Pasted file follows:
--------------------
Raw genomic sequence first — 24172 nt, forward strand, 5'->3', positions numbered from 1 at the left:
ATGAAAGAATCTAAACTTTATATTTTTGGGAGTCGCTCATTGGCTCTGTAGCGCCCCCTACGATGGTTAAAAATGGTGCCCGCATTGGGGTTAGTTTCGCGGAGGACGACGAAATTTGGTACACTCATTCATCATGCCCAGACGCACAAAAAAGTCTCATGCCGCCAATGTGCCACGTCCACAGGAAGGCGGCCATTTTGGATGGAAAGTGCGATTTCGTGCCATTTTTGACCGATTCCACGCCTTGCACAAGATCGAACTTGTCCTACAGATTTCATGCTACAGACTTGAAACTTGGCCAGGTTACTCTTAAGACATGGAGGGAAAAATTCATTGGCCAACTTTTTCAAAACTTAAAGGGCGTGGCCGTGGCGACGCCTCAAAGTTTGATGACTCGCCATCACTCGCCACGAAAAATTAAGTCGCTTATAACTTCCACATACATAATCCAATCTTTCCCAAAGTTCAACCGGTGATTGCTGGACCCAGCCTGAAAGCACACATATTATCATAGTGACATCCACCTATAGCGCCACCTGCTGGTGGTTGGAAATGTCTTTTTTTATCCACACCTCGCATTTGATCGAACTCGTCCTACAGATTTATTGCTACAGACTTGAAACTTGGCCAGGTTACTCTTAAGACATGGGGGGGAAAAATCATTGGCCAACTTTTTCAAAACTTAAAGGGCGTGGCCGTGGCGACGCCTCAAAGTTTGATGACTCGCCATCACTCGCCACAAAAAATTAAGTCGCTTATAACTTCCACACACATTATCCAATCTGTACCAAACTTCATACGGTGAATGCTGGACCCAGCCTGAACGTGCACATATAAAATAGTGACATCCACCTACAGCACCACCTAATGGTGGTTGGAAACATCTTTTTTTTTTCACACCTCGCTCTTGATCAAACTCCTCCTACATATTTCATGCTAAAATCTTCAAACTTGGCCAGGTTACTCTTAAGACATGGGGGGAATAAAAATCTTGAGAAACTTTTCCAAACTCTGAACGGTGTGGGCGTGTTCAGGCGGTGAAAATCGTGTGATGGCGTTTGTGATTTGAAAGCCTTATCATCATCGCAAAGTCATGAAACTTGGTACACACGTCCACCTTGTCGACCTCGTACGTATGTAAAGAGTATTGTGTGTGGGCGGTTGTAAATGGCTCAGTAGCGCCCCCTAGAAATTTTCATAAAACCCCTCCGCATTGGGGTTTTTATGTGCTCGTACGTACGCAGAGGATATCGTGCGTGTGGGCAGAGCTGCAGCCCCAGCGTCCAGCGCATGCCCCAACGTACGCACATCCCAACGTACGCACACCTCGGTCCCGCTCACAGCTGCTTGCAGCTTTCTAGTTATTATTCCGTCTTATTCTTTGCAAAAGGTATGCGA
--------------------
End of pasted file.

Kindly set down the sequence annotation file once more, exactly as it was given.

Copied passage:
Raw genomic sequence first — 24172 nt, forward strand, 5'->3', positions numbered from 1 at the left:
ATGAAAGAATCTAAACTTTATATTTTTGGGAGTCGCTCATTGGCTCTGTAGCGCCCCCTACGATGGTTAAAAATGGTGCCCGCATTGGGGTTAGTTTCGCGGAGGACGACGAAATTTGGTACACTCATTCATCATGCCCAGACGCACAAAAAAGTCTCATGCCGCCAATGTGCCACGTCCACAGGAAGGCGGCCATTTTGGATGGAAAGTGCGATTTCGTGCCATTTTTGACCGATTCCACGCCTTGCACAAGATCGAACTTGTCCTACAGATTTCATGCTACAGACTTGAAACTTGGCCAGGTTACTCTTAAGACATGGAGGGAAAAATTCATTGGCCAACTTTTTCAAAACTTAAAGGGCGTGGCCGTGGCGACGCCTCAAAGTTTGATGACTCGCCATCACTCGCCACGAAAAATTAAGTCGCTTATAACTTCCACATACATAATCCAATCTTTCCCAAAGTTCAACCGGTGATTGCTGGACCCAGCCTGAAAGCACACATATTATCATAGTGACATCCACCTATAGCGCCACCTGCTGGTGGTTGGAAATGTCTTTTTTTATCCACACCTCGCATTTGATCGAACTCGTCCTACAGATTTATTGCTACAGACTTGAAACTTGGCCAGGTTACTCTTAAGACATGGGGGGGAAAAATCATTGGCCAACTTTTTCAAAACTTAAAGGGCGTGGCCGTGGCGACGCCTCAAAGTTTGATGACTCGCCATCACTCGCCACAAAAAATTAAGTCGCTTATAACTTCCACACACATTATCCAATCTGTACCAAACTTCATACGGTGAATGCTGGACCCAGCCTGAACGTGCACATATAAAATAGTGACATCCACCTACAGCACCACCTAATGGTGGTTGGAAACATCTTTTTTTTTTCACACCTCGCTCTTGATCAAACTCCTCCTACATATTTCATGCTAAAATCTTCAAACTTGGCCAGGTTACTCTTAAGACATGGGGGGAATAAAAATCTTGAGAAACTTTTCCAAACTCTGAACGGTGTGGGCGTGTTCAGGCGGTGAAAATCGTGTGATGGCGTTTGTGATTTGAAAGCCTTATCATCATCGCAAAGTCATGAAACTTGGTACACACGTCCACCTTGTCGACCTCGTACGTATGTAAAGAGTATTGTGTGTGGGCGGTTGTAAATGGCTCAGTAGCGCCCCCTAGAAATTTTCATAAAACCCCTCCGCATTGGGGTTTTTATGTGCTCGTACGTACGCAGAGGATATCGTGCGTGTGGGCAGAGCTGCAGCCCCAGCGTCCAGCGCATGCCCCAACGTACGCACATCCCAACGTACGCACACCTCGGTCCCGCTCACAGCTGCTTGCAGCTTTCTAGTTATTATTCCGTCTTATTCTTTGCAAAAGGTATGCGA